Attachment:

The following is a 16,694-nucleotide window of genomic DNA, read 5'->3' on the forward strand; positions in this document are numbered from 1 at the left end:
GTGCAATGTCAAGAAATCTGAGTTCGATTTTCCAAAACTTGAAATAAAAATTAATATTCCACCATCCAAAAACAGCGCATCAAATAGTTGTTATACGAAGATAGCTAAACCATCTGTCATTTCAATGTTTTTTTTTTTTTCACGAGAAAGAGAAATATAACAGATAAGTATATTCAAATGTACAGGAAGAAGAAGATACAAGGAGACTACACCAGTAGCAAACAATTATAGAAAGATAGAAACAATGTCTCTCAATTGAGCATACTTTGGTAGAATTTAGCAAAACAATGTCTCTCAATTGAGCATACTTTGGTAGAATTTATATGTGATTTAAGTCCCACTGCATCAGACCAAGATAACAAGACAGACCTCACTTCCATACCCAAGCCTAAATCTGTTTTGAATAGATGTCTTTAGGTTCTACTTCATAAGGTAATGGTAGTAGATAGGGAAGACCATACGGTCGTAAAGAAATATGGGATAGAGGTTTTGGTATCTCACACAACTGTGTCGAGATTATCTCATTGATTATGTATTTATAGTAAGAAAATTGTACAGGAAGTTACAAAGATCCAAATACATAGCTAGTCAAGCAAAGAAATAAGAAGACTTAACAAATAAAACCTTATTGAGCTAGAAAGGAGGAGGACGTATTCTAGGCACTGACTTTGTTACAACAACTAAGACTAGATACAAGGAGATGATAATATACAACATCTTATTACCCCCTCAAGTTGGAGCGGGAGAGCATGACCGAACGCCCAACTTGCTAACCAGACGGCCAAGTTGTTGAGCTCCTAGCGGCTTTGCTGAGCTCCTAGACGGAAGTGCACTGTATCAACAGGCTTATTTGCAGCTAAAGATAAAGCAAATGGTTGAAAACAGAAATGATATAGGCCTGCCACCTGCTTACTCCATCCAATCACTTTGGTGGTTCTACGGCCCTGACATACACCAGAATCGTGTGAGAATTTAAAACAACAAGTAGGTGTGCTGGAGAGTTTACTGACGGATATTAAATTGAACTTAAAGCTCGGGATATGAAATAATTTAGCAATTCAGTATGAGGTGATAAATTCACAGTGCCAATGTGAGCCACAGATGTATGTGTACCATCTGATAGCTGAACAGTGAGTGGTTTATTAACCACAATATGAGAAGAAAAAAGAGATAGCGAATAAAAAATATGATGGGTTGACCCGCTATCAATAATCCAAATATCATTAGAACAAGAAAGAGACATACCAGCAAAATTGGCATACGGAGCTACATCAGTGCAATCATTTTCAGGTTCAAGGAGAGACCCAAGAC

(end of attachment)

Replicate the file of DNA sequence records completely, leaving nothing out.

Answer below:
The following is a 16,694-nucleotide window of genomic DNA, read 5'->3' on the forward strand; positions in this document are numbered from 1 at the left end:
GTGCAATGTCAAGAAATCTGAGTTCGATTTTCCAAAACTTGAAATAAAAATTAATATTCCACCATCCAAAAACAGCGCATCAAATAGTTGTTATACGAAGATAGCTAAACCATCTGTCATTTCAATGTTTTTTTTTTTTTCACGAGAAAGAGAAATATAACAGATAAGTATATTCAAATGTACAGGAAGAAGAAGATACAAGGAGACTACACCAGTAGCAAACAATTATAGAAAGATAGAAACAATGTCTCTCAATTGAGCATACTTTGGTAGAATTTAGCAAAACAATGTCTCTCAATTGAGCATACTTTGGTAGAATTTATATGTGATTTAAGTCCCACTGCATCAGACCAAGATAACAAGACAGACCTCACTTCCATACCCAAGCCTAAATCTGTTTTGAATAGATGTCTTTAGGTTCTACTTCATAAGGTAATGGTAGTAGATAGGGAAGACCATACGGTCGTAAAGAAATATGGGATAGAGGTTTTGGTATCTCACACAACTGTGTCGAGATTATCTCATTGATTATGTATTTATAGTAAGAAAATTGTACAGGAAGTTACAAAGATCCAAATACATAGCTAGTCAAGCAAAGAAATAAGAAGACTTAACAAATAAAACCTTATTGAGCTAGAAAGGAGGAGGACGTATTCTAGGCACTGACTTTGTTACAACAACTAAGACTAGATACAAGGAGATGATAATATACAACATCTTATTACCCCCTCAAGTTGGAGCGGGAGAGCATGACCGAACGCCCAACTTGCTAACCAGACGGCCAAGTTGTTGAGCTCCTAGCGGCTTTGCTGAGCTCCTAGACGGAAGTGCACTGTATCAACAGGCTTATTTGCAGCTAAAGATAAAGCAAATGGTTGAAAACAGAAATGATATAGGCCTGCCACCTGCTTACTCCATCCAATCACTTTGGTGGTTCTACGGCCCTGACATACACCAGAATCGTGTGAGAATTTAAAACAACAAGTAGGTGTGCTGGAGAGTTTACTGACGGATATTAAATTGAACTTAAAGCTCGGGATATGAAATAATTTAGCAATTCAGTATGAGGTGATAAATTCACAGTGCCAATGTGAGCCACAGATGTATGTGTACCATCTGATAGCTGAACAGTGAGTGGTTTATTAACCACAATATGAGAAGAAAAAAGAGATAGCGAATAAAAAATATGATGGGTTGACCCGCTATCAATAATCCAAATATCATTAGAACAAGAAAGAGACATACCAGCAAAATTGGCATACGGAGCTACATCAGTGCAATCATTTTCAGGTTCAAGGAGAGACCCAAGAC